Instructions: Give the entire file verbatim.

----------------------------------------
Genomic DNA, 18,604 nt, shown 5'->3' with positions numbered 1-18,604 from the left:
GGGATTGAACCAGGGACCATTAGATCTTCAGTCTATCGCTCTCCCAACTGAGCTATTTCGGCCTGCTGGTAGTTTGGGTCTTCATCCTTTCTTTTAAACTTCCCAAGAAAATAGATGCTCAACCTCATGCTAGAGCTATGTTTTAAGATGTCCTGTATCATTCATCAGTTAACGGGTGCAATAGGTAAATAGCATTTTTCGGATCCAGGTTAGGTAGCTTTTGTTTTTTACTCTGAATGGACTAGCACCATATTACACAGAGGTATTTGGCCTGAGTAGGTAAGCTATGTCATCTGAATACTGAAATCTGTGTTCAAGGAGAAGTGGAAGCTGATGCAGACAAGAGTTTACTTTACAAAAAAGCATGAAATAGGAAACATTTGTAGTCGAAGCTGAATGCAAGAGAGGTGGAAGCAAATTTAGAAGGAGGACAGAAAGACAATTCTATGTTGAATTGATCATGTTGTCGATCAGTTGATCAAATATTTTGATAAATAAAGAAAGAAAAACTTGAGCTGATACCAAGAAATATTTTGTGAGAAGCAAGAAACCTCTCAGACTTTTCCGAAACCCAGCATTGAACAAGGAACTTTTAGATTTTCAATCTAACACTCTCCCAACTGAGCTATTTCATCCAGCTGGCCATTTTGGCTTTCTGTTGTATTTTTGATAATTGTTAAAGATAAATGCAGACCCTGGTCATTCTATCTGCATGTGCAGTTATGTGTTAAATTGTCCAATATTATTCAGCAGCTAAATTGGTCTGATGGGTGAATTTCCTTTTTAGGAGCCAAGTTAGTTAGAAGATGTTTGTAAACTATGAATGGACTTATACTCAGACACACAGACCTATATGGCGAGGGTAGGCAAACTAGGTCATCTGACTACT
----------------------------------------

Genomic DNA, 18,604 nt, shown 5'->3' with positions numbered 1-18,604 from the left:
GGGATTGAACCAGGGACCATTAGATCTTCAGTCTATCGCTCTCCCAACTGAGCTATTTCGGCCTGCTGGTAGTTTGGGTCTTCATCCTTTCTTTTAAACTTCCCAAGAAAATAGATGCTCAACCTCATGCTAGAGCTATGTTTTAAGATGTCCTGTATCATTCATCAGTTAACGGGTGCAATAGGTAAATAGCATTTTTCGGATCCAGGTTAGGTAGCTTTTGTTTTTTACTCTGAATGGACTAGCACCATATTACACAGAGGTATTTGGCCTGAGTAGGTAAGCTATGTCATCTGAATACTGAAATCTGTGTTCAAGGAGAAGTGGAAGCTGATGCAGACAAGAGTTTACTTTACAAAAAAGCATGAAATAGGAAACATTTGTAGTCGAAGCTGAATGCAAGAGAGGTGGAAGCAAATTTAGAAGGAGGACAGAAAGACAATTCTATGTTGAATTGATCATGTTGTCGATCAGTTGATCAAATATTTTGATAAATAAAGAAAGAAAAACTTGAGCTGATACCAAGAAATATTTTGTGAGAAGCAAGAAACCTCTCAGACTTTTCCGAAACCCAGCATTGAACAAGGAACTTTTAGATTTTCAATCTAACACTCTCCCAACTGAGCTATTTCATCCAGCTGGCCATTTTGGCTTTCTGTTGTATTTTTGATAATTGTTAAAGATAAATGCAGACCCTGGTCATTCTATCTGCATGTGCAGTTATGTGTTAAATTGTCCAATATTATTCAGCAGCTAAATTGGTCTGATGGGTGAATTTCCTTTTTAGGAGCCAAGTTAGTTAGAAGATGTTTGTAAACTATGAATGGACTTATACTCAGACACACAGACCTATATGGCGAGGGTAGGCAAACTAGGTCATCTGACTACT